Welcome, New Math Teacher! If you have made it to this blog post, you are most likely about to enter your first year of teaching or your first year teaching math. (And if you are a veteran math teacher, we would love for you to share your tips in the comments :))
We will be attempting to cover everything that will set you up for success in your first year. This is the last post in our series, so be sure to go back and read the previous three posts to get caught up.
- Part 1 – How to Teach Middle School Math as a New Teacher
- Part 2 – Cultivating a Strong Classroom Culture
- Part 3 – What To Do When Everything is Urgent and Important
- Part 4 – Our Favorite Practices (You are reading this one now!)
Today’s post will be all of the little things that will set you up for success. I am calling them best math practices, but since I have no scientific data to back them up, I will refer to them as favorite practices too. Let’s do it!
Work Out Every Problem Before You Teach the Lesson
This is probably my #1 best math practice. I like to do this for three reasons.
- As I work through problems that I will use for my direct instruction, partner work and independent practice, I am prepared with the misconceptions my students may encounter. By mentally scripting what I might say or ask to combat these misconceptions, I am more prepared to teach. If while working through some problems, I am not really sure why [blank] is the next step, I can watch a video to help my explanations be clear and concise.
- When I am circulating while my students are working, I have my worked out answer key in hand, so I can check student progress. Instead of just looking at final answers to monitor progress, I like to quickly look at the students’ work too. If their work matches my work, I can give them a thumbs up, and move on to the next student. This idea also reinforces to students that their work is just as, if not more, important than the answer. In addition, if I do see an incorrect answer, I can look at their work, compare it to mine, and find the error faster.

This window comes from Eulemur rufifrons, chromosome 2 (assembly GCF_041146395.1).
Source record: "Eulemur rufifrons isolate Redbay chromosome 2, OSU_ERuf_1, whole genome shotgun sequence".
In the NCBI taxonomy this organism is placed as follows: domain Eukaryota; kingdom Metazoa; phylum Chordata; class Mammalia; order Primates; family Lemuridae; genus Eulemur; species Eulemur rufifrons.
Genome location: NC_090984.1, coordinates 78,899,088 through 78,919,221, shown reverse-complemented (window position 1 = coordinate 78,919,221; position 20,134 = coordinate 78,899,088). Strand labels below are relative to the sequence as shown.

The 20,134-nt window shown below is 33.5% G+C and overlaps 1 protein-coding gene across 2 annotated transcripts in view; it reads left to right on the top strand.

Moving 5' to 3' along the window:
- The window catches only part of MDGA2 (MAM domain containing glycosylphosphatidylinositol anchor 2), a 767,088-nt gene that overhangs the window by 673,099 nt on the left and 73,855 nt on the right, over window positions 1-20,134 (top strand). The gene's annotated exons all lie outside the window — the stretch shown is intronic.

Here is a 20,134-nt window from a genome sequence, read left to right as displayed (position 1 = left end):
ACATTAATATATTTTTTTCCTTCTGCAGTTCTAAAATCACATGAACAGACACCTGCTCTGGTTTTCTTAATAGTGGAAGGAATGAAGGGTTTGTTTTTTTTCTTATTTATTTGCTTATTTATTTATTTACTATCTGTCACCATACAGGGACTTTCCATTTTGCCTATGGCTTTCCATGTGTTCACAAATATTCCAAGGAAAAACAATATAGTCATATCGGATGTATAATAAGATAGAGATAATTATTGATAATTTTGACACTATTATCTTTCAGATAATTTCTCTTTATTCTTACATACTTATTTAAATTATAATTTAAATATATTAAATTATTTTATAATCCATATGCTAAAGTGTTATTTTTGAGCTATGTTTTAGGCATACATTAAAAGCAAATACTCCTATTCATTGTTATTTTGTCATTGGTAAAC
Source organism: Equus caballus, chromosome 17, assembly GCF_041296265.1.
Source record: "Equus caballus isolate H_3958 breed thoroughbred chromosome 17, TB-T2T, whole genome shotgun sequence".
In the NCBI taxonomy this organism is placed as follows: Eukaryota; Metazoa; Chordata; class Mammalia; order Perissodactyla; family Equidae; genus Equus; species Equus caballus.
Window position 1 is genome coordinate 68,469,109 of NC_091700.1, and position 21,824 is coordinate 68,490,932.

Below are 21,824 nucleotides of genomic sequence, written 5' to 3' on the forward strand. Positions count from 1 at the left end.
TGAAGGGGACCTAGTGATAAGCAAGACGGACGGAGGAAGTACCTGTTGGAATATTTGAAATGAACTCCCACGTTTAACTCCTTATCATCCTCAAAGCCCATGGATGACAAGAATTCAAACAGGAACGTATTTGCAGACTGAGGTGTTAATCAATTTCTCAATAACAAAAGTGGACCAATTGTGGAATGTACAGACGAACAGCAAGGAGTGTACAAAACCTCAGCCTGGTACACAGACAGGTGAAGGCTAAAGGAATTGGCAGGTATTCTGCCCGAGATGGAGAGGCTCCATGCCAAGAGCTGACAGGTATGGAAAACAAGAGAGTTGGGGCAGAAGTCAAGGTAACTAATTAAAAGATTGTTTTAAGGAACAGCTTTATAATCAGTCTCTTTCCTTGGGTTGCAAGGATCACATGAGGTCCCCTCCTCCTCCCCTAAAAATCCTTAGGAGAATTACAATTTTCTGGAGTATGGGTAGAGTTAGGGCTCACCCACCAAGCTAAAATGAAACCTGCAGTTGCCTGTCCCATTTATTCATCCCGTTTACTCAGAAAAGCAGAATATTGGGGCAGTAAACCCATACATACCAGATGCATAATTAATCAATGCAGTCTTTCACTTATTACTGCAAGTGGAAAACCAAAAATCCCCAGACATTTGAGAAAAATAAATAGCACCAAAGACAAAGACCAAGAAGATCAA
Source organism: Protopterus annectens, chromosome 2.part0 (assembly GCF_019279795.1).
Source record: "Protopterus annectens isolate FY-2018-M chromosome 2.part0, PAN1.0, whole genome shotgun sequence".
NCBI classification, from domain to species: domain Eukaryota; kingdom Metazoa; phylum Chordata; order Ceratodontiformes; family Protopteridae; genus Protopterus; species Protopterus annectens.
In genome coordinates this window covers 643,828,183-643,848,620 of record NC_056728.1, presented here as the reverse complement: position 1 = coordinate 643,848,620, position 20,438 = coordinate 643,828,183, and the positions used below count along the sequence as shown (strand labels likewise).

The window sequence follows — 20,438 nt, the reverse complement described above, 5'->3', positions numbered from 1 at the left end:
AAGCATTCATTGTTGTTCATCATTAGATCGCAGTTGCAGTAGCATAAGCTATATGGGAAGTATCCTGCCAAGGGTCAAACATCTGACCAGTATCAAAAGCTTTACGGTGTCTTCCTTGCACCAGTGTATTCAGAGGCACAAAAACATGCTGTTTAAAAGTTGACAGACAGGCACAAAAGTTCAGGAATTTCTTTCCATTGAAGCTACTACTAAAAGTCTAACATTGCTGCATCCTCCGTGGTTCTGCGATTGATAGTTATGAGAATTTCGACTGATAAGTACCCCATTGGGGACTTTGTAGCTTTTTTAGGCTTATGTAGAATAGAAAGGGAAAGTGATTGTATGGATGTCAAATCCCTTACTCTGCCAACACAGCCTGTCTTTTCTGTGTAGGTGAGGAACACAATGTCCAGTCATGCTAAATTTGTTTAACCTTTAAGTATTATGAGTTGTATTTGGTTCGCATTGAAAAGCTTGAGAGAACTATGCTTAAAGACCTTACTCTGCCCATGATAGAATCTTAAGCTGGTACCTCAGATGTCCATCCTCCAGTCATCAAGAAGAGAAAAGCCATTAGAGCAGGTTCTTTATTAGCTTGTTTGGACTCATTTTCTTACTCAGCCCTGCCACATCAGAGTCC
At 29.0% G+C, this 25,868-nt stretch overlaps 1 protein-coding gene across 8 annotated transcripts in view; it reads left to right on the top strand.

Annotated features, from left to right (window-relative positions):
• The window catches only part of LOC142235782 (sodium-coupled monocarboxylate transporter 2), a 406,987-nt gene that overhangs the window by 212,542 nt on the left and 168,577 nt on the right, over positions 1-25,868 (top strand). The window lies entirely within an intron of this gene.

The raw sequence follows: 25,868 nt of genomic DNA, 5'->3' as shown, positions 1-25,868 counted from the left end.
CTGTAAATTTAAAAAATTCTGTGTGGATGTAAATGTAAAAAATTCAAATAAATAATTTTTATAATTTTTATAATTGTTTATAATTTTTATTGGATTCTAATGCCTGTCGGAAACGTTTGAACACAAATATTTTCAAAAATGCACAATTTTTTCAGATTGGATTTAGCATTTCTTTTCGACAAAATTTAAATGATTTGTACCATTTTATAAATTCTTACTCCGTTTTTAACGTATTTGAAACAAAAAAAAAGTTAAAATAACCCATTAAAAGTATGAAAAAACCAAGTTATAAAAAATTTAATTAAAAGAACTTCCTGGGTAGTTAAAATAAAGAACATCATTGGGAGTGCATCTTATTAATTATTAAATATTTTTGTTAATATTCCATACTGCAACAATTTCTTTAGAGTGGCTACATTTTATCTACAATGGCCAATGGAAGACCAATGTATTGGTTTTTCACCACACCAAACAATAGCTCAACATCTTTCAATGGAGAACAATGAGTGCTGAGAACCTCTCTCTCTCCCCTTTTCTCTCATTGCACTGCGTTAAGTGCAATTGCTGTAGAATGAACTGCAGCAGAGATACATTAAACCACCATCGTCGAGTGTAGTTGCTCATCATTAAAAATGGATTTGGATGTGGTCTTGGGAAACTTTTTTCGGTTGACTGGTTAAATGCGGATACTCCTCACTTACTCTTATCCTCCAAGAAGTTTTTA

- My first principal, Luz, told me this before my first year. It will take students 3 times longer than you to complete a problem. By working out every problem, I was able to assess whether I would need more work to fill up the class period … which leads me to my next point.
Always Have More Prepared
Your students will have varying math skills and speed levels. Some students will accurately complete all of their work before another student finishes the first problem.
Another best math practice is to provide meaningful work for students to work on after they have completed their assigned work. If these students need a challenge, make sure that it is rigorous enough to keep them engaged (don’t give them fluency practice) but not so challenging that they need your help.
My go-to would be to ask them to write a test question based on what they learned that day, complete with answer choices and an answer key. Our digital activities are a great supplement too!
Often I see teachers recommend to abandon seating charts at the beginning of the year, so you can learn who is friends with whom. This is not my advice!